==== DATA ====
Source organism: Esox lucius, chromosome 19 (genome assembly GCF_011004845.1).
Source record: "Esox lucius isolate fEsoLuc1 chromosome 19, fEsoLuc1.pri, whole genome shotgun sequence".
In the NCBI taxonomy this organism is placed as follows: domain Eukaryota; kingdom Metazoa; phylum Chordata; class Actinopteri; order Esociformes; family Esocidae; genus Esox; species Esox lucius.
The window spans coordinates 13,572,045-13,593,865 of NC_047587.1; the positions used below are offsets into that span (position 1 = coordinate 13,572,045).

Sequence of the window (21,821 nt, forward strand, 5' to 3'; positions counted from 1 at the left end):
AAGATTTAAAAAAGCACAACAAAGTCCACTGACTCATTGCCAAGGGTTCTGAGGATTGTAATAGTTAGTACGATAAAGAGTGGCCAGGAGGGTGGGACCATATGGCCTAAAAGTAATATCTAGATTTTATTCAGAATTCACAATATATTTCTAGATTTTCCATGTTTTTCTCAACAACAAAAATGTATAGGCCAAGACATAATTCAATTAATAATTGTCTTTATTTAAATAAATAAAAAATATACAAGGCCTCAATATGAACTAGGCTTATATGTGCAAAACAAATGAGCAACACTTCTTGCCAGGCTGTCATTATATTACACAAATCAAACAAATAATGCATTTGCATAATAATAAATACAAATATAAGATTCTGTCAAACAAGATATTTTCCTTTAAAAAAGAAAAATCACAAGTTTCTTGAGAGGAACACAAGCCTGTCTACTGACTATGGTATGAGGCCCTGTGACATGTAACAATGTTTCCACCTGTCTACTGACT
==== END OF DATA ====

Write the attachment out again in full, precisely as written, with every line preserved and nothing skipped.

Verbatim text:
Source organism: Esox lucius, chromosome 19 (genome assembly GCF_011004845.1).
Source record: "Esox lucius isolate fEsoLuc1 chromosome 19, fEsoLuc1.pri, whole genome shotgun sequence".
In the NCBI taxonomy this organism is placed as follows: domain Eukaryota; kingdom Metazoa; phylum Chordata; class Actinopteri; order Esociformes; family Esocidae; genus Esox; species Esox lucius.
The window spans coordinates 13,572,045-13,593,865 of NC_047587.1; the positions used below are offsets into that span (position 1 = coordinate 13,572,045).

Sequence of the window (21,821 nt, forward strand, 5' to 3'; positions counted from 1 at the left end):
AAGATTTAAAAAAGCACAACAAAGTCCACTGACTCATTGCCAAGGGTTCTGAGGATTGTAATAGTTAGTACGATAAAGAGTGGCCAGGAGGGTGGGACCATATGGCCTAAAAGTAATATCTAGATTTTATTCAGAATTCACAATATATTTCTAGATTTTCCATGTTTTTCTCAACAACAAAAATGTATAGGCCAAGACATAATTCAATTAATAATTGTCTTTATTTAAATAAATAAAAAATATACAAGGCCTCAATATGAACTAGGCTTATATGTGCAAAACAAATGAGCAACACTTCTTGCCAGGCTGTCATTATATTACACAAATCAAACAAATAATGCATTTGCATAATAATAAATACAAATATAAGATTCTGTCAAACAAGATATTTTCCTTTAAAAAAGAAAAATCACAAGTTTCTTGAGAGGAACACAAGCCTGTCTACTGACTATGGTATGAGGCCCTGTGACATGTAACAATGTTTCCACCTGTCTACTGACT